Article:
Sunday, September 20, 2009


By Cecil Doyle

Givers are already putting their name to the test. With only a modest number of live performances and a newly released five-song e.p. under their belts, this young Lafayette area quintet have already managed to make a quick, loud, impressive and beautiful noise. Having caught the attention of Brooklyn-based indie rock darlings, Dirty Projectors; the group has landed an opening slot on a leg of their current tour next month that will run through Baltimore, Philadelphia, D.C., Atlanta and Austin. An October 25th downtown appearance at Nitetown will certainly be a high water mark in their brief career.

Combining intricately weaving, lofty vocal harmonies and moves (courtesy of Taylor Guarisco and Tif 'Teddy' Lamson) with innovative beds of seemingly ever-evolving rhythms derived from musical traditions as diverse as South African township jive, guitar-ringing Congolese soukous, Latin salsa, Jamaican ska and pure Eighties dancewave; Givers have formulated one of the most infectious and commercially viable sounds to come out of this town in quite some time.

Their debut recording has just been released. Surprisingly, it was put out under the Valcour imprint (the bold, upstart South Louisiana roots music label headed by Joel Savoy and Lucius Fontenot). It's a simply amazing endeavor featuring just five new tracks (one of them being a sort of 'dub' remix of the opening number, "Up, Up, Up") with backings provided by Will Henderson (keyboards, samples, sax & flute), Josh LeBlanc (bass, trumpet) and Kirby Campbell (drums, percussion). It's a happy sound - a positive, elevating and danceable vibe that's all but sorely missing from much of today's music. Their live shows are pure grinfests. Every few seconds, the numbers shift styles and musical nods while remaining solidly whole and rhythmically capturing. Your tailbone gets pinched and involuntarily rotated, whether you like that sort of thing or not! There's a faint familiarity akin to what Talking Heads (or more accurately, their offshoots - The Tom Tom Club) brought to Popular Music circa 1977-1982, that being the fusion of new music sensibilities with a variety of international styles accenting soaring and twisting vocals and backbeats. The result is total 21st Century, however. That they can and have done so much with so little (in material and time) is a testament to their potential.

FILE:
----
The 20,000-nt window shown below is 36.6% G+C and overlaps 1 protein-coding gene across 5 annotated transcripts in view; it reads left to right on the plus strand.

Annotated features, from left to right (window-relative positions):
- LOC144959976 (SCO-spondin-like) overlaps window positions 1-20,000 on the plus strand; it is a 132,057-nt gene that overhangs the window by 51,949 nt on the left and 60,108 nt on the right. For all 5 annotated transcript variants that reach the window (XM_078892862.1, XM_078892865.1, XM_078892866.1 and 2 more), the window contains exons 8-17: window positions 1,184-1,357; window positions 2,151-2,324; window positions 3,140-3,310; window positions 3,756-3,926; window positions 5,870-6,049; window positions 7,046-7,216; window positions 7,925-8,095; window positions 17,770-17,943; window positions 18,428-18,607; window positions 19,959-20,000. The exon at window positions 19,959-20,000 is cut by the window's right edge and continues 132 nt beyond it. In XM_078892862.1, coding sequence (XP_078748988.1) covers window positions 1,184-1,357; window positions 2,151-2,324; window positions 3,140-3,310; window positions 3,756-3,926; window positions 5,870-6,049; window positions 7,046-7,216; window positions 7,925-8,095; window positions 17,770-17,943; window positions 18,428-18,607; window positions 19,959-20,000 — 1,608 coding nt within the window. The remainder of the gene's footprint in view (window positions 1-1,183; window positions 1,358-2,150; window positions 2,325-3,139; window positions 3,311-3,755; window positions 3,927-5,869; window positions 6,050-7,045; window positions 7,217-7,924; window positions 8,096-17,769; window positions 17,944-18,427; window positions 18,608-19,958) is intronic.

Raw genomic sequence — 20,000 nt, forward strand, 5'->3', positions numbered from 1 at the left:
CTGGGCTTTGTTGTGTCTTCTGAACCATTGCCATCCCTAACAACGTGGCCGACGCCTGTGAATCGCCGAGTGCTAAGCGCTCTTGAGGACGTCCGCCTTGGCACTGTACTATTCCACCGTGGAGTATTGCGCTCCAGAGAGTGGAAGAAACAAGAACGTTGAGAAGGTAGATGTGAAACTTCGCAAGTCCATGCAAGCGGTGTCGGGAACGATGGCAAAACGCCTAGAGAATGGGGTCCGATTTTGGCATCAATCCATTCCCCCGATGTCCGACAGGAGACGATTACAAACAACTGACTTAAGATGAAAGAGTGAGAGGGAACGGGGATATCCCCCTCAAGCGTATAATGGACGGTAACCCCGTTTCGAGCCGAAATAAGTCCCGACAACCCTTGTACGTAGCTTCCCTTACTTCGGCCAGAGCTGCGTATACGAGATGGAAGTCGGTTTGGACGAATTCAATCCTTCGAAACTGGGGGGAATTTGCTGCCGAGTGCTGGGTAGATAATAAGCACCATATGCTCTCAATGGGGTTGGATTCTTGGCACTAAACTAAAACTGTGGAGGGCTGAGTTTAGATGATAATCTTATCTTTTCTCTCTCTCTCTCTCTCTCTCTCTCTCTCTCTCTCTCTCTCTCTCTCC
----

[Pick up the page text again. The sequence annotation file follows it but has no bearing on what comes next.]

For more on Givers, check out their webpage at or Valcour Records' site at

Cecil Doyle, originally from Mamou, knows everything there is to know about music. He hosts the Medicine Ball Caravan every Monday - Thursday at 11am and Jah Mon heard weekly on KRVS 88.7. He also serves at the station's Music Contact.

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